Ammon Bundy breaks with Trump on anti-migrant rhetoric: ‘It’s all fear-based’

(Kelsey Grey | Idaho Statesman | The Associated Press) In this undated photo, Ammon Bundy receives a call from a former fellow inmate while picking Gypsy Lust apples in his orchard in Emmett, Idaho. Bundy calls himself a "sunlight kind of guy." Before his family's infamous standoffs near Bunkerville, Nevada, and Burns, Oregon, he was living in the dark, he told the Idaho Statesman. Now he's got a new view on life that he's eager to share, he said, and some Idahoans are eager to listen.

The images beaming out of the U.S.-Mexico border — migrants storming barricades, children gagging on tear gas — have intensified the debate regarding the Trump administration’s bare-knuckled approach to immigration.

On Tuesday night, an unlikely critic took President Donald Trump to task for his comments portraying members of the migrant caravan now massed in Tijuana as “criminals” and “gang members.” In a video posted on Facebook, Ammon Bundy, the anti-government militia leader, pushed back against Trump’s heated rhetoric.

"He has basically called them all criminals and said they're not coming in here. It seems that there's been this group stereotype," Bundy said in a 17-minute clip. "But what about those who have come here for reasons of need? . . . What about the fathers, the mothers, the children, who have come here and are willing to go through the process to apply for asylum so they can come into this country and benefit from not having to be oppressed continually by criminals?"

Along with his father, Cliven, and brother, Ryan, Bundy became an ascendant figure on the right after a long-standing land dispute with federal authorities sparked an armed standoff at the family ranch in Nevada in 2014. Since then, the Bundys have regularly clashed with the government both inside and outside the courtroom, making them figureheads of the anti-Washington energy that also propelled Trump to the White House.

But Bundy's message Tuesday may be another sign that Trump's border policy is isolating him from many who are usually fully tuned in to his messaging.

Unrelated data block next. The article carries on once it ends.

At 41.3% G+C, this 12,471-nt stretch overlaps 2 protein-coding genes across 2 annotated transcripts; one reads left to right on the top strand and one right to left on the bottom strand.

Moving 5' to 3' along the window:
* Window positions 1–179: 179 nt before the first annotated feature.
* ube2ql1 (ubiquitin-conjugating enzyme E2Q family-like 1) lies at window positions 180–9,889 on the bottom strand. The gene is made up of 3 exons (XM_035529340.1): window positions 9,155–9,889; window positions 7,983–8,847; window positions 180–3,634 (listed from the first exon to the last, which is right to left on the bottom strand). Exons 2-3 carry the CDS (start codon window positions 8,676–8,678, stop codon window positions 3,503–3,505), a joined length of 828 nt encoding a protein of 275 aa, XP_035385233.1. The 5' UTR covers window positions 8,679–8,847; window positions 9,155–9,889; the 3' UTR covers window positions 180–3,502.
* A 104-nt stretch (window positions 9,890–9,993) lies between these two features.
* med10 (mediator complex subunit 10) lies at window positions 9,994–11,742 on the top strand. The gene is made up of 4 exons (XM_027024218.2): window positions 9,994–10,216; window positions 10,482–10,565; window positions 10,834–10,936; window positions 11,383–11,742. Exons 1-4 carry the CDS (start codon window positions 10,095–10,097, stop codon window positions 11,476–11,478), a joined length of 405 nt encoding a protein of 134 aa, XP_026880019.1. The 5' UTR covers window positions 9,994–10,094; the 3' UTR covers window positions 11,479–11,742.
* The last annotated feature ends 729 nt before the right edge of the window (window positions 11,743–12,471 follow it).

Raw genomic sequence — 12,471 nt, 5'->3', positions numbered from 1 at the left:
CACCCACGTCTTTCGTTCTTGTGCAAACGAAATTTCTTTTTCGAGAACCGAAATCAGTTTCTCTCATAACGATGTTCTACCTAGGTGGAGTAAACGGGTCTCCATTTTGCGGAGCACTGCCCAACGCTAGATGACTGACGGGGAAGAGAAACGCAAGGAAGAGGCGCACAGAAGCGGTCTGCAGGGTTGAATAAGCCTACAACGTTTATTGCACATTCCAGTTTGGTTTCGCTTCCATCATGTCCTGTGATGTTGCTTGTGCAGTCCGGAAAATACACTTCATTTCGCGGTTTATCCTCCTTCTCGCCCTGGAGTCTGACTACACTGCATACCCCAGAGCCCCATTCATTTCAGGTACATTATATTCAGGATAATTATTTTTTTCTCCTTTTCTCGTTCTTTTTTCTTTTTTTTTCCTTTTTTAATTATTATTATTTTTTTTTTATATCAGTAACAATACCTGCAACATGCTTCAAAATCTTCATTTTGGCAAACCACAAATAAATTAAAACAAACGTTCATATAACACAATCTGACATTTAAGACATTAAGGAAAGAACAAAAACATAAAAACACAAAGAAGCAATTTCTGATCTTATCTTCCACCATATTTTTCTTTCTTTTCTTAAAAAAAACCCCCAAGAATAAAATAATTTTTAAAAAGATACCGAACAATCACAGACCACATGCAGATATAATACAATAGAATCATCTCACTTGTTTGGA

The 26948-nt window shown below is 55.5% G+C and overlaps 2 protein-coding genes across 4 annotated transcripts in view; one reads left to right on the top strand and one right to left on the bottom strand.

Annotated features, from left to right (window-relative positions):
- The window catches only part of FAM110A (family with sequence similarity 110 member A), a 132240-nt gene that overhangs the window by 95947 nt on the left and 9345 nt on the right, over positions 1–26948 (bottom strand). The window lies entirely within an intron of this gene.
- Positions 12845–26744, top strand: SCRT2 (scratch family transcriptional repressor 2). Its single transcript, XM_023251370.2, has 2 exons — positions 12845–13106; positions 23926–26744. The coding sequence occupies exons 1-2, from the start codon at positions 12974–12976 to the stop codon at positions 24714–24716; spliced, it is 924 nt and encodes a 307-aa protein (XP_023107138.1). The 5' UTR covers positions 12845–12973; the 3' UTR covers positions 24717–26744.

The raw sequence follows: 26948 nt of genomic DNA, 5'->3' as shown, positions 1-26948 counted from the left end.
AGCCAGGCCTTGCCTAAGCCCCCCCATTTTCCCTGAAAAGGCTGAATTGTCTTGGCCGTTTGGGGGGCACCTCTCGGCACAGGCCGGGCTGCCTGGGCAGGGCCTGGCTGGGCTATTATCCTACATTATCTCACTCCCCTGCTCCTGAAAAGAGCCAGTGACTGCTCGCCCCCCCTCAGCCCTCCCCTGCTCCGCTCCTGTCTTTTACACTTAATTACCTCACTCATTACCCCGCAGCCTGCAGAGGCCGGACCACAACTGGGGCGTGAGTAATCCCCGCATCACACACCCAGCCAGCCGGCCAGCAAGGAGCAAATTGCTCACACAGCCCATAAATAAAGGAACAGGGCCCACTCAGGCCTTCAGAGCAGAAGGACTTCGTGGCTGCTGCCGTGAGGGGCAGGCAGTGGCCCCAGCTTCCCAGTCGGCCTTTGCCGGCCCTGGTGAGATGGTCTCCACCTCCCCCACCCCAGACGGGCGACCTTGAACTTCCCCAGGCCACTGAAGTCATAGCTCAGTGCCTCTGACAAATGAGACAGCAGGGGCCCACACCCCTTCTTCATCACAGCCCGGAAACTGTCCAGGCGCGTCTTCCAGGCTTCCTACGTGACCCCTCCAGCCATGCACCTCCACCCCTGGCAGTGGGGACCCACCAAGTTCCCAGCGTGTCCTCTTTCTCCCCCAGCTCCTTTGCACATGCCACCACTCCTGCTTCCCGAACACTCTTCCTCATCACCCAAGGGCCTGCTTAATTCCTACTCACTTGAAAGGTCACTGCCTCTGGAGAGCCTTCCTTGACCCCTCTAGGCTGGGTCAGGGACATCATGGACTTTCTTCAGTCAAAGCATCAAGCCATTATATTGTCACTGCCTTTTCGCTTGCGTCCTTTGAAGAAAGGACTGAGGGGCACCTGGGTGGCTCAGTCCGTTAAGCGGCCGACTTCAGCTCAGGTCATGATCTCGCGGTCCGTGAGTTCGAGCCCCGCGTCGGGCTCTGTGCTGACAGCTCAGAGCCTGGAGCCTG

"It's all fear-based, and frankly it's based upon selfishness — 'I'm going to lose something by them coming in,'" Bundy said of the anti-migrant rhetoric. "I think that's incorrect. But also to base your arguments or your motives or your actions upon fear is a very dangerous thing to do."

There is an explicit overlap between the land battles fought by Bundy and his followers and Trump.

In January 2016, Bundy and other militia members rallied around Dwight and Steven Hammond, a father and son who were jailed by federal authorities on arson charges stemming from a dispute over their Oregon ranch. In response, Bundy and his group led a 41-day occupation of the Malheur National Wildlife Refuge. The standoff came to a head when Robert “LaVoy” Finicum was killed by law enforcement at the refuge on Jan. 26, 2016. Bundy was later acquitted by a jury for his role in the occupation.

The Hammonds, however, were pardoned by Trump in July 2018. The president’s actions were seen by supporters as a corrective to the government overreach of the Obama administration. Bundy’s brother Ryan was a recent independent candidate in Nevada’s 2018 gubernatorial race. He secured 1.4 percent of the vote.

In his video Tuesday night, Bundy said he attempted to do his own research on the border to separate fact from fiction.

"I tried to go outside of the media, both in this case the media from the conservative side and the media from the liberal side because I do not believe either one of them are telling the truth," he said. "On the liberal side, you have, 'Oh we've got to let them in.' . . . Then, you have the conservative side of it that has it they're here because they've been sent by the U.N. or they're being paid by George Soros, they're a bunch of terrorists. I have found that is a bunch of garbage, too."

Bundy acknowledged that among the "thousands" of migrants in the caravan, there are some that will "act like criminals." But he argued the majority of the people are fleeing violence in countries like Honduras. "Then, they come to the border, and they have a right — a legal right — to apply to come into this country," he argued. "Each one of them should be considered individually."

The anchor behind Bundy's feelings about the border stem from what he calls the responsibility of Americans in this "Christian nation." The Bundy family's personal brand of Mormonism mingles the faith with an individualistic interpretation of the U.S. Constitution, a fusing of church and state that, they claim, justifies their battles against the federal government.

"I have been frankly surprised, disappointed, and even at times disgusted the amount of people who profess to be Christians, but will not truly adhere to what Christ said," he said.

Bundy also said his past comments in favor of the migrants had triggered negative feedback, "negative to the point where several people wished me dead," he explained. But he remained steadfast in his opinion.

“These are people, the majority of them need help,” Bundy said. “There is a possibility of danger with some of them, they need to be vetted. And then they need to be brought in here and added to this great, wonderful country.”